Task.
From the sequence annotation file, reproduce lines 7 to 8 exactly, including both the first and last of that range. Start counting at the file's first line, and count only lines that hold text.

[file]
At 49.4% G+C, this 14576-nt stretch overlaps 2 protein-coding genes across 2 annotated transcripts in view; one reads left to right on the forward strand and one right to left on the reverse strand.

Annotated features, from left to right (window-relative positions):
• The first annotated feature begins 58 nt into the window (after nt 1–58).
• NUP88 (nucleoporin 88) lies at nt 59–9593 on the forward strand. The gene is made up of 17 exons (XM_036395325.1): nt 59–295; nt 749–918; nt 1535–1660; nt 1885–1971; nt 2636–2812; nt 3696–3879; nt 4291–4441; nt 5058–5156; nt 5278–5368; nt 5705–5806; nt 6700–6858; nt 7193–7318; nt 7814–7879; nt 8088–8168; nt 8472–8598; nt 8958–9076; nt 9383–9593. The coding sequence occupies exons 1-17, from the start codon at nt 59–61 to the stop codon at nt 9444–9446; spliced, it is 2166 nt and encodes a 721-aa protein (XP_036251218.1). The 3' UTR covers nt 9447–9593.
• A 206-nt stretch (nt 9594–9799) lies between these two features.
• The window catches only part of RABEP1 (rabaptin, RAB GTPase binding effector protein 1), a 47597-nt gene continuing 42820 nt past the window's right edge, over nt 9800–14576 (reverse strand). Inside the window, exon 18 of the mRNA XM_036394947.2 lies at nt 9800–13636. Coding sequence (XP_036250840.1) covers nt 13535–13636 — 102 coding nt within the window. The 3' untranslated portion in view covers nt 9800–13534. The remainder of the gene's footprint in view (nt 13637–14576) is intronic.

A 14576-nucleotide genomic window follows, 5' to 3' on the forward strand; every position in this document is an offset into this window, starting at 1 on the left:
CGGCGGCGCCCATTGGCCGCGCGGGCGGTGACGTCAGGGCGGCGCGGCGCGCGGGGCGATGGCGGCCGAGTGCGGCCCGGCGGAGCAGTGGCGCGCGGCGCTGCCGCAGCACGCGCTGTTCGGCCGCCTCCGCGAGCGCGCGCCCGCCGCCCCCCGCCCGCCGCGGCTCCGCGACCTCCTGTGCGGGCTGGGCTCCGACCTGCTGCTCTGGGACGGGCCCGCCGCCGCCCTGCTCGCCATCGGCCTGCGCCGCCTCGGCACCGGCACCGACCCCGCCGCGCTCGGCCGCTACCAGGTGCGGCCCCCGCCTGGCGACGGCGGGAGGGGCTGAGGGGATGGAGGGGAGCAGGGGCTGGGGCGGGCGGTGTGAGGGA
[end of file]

A 14576-nucleotide genomic window follows, 5' to 3' on the forward strand; every position in this document is an offset into this window, starting at 1 on the left:
CGGCGGCGCCCATTGGCCGCGCGGGCGGTGACGTCAGGGCGGCGCGGCGCGCGGGGCGATGGCGGCCGAGTGCGGCCCGGCGGAGCAGTGGCGCGCGGCGCTGCCGCAGCACGCGCTGTTCGGCCGCCTCCGCGAGCGCGCGCCCGCCGCCCCCCGCCCGCCGCGGCTCCGCGACCTCCTGTGCGGGCTGGGCTCCGACCTGCTGCTCTGGGACGGGCCCGCCGCCGCCCTGCTCGCCATCGGCCTGCGCCGCCTCGGCACCGGCACCGACCCCGCCGCGCTCGGCCGCTACCAGGTGCGGCCCCCGCCTGGCGACGGCGGGAGGGGCTGAGGGGATGGAGGGGAGCAGGGGCTGGGGCGGGCGGTGTGAGGGA